Comment by turchin on Expected cost per life saved of the TAME trial · 2018-05-27T10:08:03.876Z · score: 0 (0 votes) · EA · GW

That is why I think that we should divide discussion in two lines: One is the potential impact of simple interventions in life extension, which are many, and another is, is it possible that metformin will be such simple intervention.

In case of metformin, there is a tendency to prescribe it to the larger share of the population, as a first line drug of diabetes 2, but I think that its safety should be personalized by some genetic tests and bloodwork for vitamin deficiency.

Around 30 mln people in US or 10 per cent of the population already have diabetes 2 (https://www.healthline.com/health/type-2-diabetes/statistics) and this population share is eligible for metformin prescriptions.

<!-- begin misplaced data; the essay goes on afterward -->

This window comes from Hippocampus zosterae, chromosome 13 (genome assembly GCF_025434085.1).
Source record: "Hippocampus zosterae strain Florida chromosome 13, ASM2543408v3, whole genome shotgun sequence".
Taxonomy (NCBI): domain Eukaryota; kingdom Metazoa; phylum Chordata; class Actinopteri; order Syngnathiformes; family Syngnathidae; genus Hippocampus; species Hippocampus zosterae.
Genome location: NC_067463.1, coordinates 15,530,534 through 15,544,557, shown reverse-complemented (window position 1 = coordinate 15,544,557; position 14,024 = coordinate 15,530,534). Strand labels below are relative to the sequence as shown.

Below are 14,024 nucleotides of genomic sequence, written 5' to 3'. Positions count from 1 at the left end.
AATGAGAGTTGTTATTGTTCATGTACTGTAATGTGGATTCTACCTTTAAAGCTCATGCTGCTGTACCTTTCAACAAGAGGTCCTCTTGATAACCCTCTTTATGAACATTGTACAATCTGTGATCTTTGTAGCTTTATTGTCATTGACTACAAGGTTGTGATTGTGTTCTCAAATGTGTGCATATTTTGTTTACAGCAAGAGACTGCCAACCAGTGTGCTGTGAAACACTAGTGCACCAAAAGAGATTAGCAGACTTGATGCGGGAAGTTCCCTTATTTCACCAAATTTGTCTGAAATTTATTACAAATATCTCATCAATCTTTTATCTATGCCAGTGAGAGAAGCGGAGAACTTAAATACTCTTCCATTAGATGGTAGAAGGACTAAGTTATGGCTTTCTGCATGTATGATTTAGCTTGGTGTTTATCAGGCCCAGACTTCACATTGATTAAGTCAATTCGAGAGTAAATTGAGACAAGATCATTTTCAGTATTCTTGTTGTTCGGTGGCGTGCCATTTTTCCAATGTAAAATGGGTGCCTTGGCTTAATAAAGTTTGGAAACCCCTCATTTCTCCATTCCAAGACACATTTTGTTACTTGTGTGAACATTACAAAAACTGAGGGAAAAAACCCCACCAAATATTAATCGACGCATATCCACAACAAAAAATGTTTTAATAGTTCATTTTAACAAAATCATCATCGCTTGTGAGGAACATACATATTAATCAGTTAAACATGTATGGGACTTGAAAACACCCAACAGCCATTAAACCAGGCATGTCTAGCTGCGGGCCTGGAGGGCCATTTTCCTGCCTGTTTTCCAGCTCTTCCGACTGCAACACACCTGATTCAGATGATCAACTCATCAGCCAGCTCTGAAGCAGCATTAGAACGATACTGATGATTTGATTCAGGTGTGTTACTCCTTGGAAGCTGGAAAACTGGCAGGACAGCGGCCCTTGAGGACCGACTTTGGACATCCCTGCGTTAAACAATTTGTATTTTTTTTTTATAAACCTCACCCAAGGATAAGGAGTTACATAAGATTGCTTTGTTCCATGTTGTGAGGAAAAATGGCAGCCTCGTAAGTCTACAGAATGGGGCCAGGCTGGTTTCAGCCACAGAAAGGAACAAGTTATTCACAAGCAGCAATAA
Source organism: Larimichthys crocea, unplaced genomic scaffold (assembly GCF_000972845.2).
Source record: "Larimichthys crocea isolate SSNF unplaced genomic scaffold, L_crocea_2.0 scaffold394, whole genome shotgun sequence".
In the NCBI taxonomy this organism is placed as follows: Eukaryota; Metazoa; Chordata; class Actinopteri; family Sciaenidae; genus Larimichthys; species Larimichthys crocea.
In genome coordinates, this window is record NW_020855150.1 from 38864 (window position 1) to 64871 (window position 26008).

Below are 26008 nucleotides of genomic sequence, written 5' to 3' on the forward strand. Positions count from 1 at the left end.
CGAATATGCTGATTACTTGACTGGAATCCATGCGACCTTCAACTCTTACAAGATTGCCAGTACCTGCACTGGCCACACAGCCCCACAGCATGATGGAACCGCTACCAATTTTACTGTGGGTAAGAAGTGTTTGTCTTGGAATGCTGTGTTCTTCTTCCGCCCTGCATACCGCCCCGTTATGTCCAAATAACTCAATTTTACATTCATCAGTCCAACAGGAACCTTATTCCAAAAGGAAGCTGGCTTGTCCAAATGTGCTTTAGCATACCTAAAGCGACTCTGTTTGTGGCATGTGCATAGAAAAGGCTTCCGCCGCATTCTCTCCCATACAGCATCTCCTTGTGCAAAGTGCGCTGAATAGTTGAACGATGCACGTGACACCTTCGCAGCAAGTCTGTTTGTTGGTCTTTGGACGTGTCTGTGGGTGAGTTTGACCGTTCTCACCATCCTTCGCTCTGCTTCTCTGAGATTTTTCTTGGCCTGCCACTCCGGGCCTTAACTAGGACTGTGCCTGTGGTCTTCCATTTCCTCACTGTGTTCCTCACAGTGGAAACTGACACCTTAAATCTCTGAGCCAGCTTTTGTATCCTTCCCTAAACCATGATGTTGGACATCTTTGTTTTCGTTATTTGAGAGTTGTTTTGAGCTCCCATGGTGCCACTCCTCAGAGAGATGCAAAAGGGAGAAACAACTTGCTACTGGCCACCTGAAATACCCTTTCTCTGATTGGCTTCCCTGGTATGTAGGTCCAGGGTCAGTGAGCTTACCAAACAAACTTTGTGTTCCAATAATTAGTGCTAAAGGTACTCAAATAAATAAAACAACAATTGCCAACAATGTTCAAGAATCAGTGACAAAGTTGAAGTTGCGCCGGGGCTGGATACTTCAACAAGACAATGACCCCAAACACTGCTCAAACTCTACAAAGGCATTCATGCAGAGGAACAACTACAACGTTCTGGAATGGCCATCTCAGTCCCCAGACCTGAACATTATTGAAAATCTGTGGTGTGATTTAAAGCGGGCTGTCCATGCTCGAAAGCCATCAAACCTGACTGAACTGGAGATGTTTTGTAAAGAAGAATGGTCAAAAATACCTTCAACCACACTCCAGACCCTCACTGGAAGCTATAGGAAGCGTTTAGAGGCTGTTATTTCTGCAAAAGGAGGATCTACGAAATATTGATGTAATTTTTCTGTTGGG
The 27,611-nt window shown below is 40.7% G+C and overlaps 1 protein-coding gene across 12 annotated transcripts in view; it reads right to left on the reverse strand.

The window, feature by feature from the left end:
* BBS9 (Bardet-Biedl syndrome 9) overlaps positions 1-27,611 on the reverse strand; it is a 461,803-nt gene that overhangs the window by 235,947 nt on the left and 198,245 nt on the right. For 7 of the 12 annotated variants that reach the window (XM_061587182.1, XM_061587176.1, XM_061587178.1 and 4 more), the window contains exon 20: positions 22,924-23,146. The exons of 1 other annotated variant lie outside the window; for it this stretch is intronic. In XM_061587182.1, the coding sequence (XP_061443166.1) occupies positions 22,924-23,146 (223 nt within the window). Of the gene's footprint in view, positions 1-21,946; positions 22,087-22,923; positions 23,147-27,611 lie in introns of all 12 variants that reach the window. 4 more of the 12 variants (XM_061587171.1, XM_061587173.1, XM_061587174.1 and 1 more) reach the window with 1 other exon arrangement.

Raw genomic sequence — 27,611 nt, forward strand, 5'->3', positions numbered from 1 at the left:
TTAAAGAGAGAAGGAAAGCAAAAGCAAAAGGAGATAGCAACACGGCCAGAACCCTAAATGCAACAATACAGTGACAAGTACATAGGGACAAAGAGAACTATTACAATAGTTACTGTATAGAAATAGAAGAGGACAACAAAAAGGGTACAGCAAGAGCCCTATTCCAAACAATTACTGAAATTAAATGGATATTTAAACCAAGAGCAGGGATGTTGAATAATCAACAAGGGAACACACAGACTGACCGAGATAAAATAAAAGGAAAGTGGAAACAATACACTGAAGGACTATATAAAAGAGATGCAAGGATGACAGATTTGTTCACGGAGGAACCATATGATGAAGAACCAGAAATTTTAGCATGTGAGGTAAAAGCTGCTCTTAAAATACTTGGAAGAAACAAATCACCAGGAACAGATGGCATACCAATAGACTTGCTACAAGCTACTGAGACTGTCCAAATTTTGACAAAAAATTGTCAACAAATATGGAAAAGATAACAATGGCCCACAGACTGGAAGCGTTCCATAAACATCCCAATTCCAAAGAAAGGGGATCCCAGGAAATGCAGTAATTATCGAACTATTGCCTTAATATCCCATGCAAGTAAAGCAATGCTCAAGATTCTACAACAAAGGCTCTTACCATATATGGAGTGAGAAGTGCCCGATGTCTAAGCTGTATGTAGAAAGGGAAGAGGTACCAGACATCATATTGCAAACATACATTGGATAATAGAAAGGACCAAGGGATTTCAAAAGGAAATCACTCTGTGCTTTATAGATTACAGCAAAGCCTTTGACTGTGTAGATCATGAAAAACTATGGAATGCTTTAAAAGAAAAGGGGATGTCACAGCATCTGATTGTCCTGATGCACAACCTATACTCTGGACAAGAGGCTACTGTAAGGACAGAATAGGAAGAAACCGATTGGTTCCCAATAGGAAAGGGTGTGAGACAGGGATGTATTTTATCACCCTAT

This means that we could get large life expecting benefits replacing prescription drugs not associated with longevity - with longevity associated drugs for the same condition, like metformin for diabetes, lazortan for hypertension, aspirin for blood thining etc.

Comment by turchin on Expected cost per life saved of the TAME trial · 2018-05-26T10:32:11.401Z · score: 1 (1 votes) · EA · GW

Thanks for this detailed analysis. I think that the main difference in our estimations is the number of adopters, which is 1.3 percent in your average case. In my estimation, it was almost a half of the world population.

This difference highlights the important problem: how to make really good life-extending intervention widely adopted. This question is related not only to metformin, but for any other interventions, including now known interventions such as sport, healthy diet and quitting smoking, which all depends on a person's will.